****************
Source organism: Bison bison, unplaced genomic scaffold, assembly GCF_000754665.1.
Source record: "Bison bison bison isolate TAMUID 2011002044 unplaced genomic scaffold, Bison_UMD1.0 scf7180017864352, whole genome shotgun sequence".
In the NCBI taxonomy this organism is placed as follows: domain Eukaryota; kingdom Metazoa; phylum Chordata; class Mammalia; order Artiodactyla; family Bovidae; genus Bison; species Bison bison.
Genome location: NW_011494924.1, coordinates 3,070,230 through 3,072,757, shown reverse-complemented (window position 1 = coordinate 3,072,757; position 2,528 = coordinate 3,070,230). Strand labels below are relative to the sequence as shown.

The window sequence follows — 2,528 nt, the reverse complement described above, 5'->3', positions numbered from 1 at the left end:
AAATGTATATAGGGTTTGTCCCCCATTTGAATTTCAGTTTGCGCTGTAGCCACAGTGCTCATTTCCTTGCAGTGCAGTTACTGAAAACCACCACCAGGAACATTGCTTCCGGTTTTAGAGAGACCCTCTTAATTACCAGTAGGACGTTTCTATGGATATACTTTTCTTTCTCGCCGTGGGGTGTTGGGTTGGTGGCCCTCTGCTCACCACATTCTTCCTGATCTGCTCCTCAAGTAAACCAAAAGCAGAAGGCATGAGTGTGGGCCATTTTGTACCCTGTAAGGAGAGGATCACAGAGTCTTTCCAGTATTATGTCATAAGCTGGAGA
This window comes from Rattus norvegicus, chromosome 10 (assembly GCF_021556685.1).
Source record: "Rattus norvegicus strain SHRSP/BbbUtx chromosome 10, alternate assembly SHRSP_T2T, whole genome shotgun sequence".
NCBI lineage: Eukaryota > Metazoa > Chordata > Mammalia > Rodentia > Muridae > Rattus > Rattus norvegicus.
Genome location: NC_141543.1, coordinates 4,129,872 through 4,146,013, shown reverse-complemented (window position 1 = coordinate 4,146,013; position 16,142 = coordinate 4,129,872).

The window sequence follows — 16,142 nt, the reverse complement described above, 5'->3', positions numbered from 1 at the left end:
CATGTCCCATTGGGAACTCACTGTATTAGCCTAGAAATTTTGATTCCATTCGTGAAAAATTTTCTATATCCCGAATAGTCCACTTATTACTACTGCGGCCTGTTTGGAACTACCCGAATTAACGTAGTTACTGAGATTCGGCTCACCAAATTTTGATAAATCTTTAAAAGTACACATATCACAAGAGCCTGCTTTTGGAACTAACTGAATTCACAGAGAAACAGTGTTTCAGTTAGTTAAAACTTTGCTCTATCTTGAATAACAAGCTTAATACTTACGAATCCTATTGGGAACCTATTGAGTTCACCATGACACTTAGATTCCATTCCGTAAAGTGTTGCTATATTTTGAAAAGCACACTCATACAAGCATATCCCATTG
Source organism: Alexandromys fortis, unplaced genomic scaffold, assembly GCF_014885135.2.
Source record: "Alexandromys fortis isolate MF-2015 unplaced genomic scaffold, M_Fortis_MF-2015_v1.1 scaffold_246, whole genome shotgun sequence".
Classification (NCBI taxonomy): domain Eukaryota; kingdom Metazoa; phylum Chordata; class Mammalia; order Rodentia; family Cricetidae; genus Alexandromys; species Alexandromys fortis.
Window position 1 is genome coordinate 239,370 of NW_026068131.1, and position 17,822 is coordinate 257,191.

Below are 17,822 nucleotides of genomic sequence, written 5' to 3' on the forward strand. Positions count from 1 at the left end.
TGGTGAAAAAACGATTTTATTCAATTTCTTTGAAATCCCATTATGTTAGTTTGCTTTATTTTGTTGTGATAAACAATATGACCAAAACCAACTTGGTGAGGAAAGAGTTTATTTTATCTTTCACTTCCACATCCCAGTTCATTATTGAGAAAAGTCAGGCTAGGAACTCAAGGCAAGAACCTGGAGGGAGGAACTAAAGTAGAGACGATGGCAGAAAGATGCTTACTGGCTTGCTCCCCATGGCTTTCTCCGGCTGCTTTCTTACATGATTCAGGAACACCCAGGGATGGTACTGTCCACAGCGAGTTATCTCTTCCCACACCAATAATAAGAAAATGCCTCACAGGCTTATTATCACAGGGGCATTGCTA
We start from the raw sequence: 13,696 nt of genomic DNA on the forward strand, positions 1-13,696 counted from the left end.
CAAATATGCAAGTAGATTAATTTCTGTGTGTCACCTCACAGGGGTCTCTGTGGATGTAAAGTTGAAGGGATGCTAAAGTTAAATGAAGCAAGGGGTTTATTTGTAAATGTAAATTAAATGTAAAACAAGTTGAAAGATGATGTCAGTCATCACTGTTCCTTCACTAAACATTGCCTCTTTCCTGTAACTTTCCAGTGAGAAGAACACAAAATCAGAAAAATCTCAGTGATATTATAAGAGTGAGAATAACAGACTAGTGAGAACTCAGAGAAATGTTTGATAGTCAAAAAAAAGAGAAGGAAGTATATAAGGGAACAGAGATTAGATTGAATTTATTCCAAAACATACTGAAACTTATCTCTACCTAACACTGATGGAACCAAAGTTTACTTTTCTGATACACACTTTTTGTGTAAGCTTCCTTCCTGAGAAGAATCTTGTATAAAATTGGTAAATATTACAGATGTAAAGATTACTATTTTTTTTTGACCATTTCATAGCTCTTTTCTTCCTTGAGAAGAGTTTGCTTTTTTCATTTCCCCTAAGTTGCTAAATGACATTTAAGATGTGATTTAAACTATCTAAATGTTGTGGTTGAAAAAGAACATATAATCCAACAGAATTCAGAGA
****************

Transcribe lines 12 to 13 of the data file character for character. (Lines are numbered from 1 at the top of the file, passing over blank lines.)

CATGTCCCATTGGGAACTCACTGTATTAGCCTAGAAATTTTGATTCCATTCGTGAAAAATTTTCTATATCCCGAATAGTCCACTTATTACTACTGCGGCCTGTTTGGAACTACCCGAATTAACGTAGTTACTGAGATTCGGCTCACCAAATTTTGATAAATCTTTAAAAGTACACATATCACAAGAGCCTGCTTTTGGAACTAACTGAATTCACAGAGAAACAGTGTTTCAGTTAGTTAAAACTTTGCTCTATCTTGAATAACAAGCTTAATACTTACGAATCCTATTGGGAACCTATTGAGTTCACCATGACACTTAGATTCCATTCCGTAAAGTGTTGCTATATTTTGAAAAGCACACTCATACAAGCATATCCCATTG
Source organism: Alexandromys fortis, unplaced genomic scaffold, assembly GCF_014885135.2.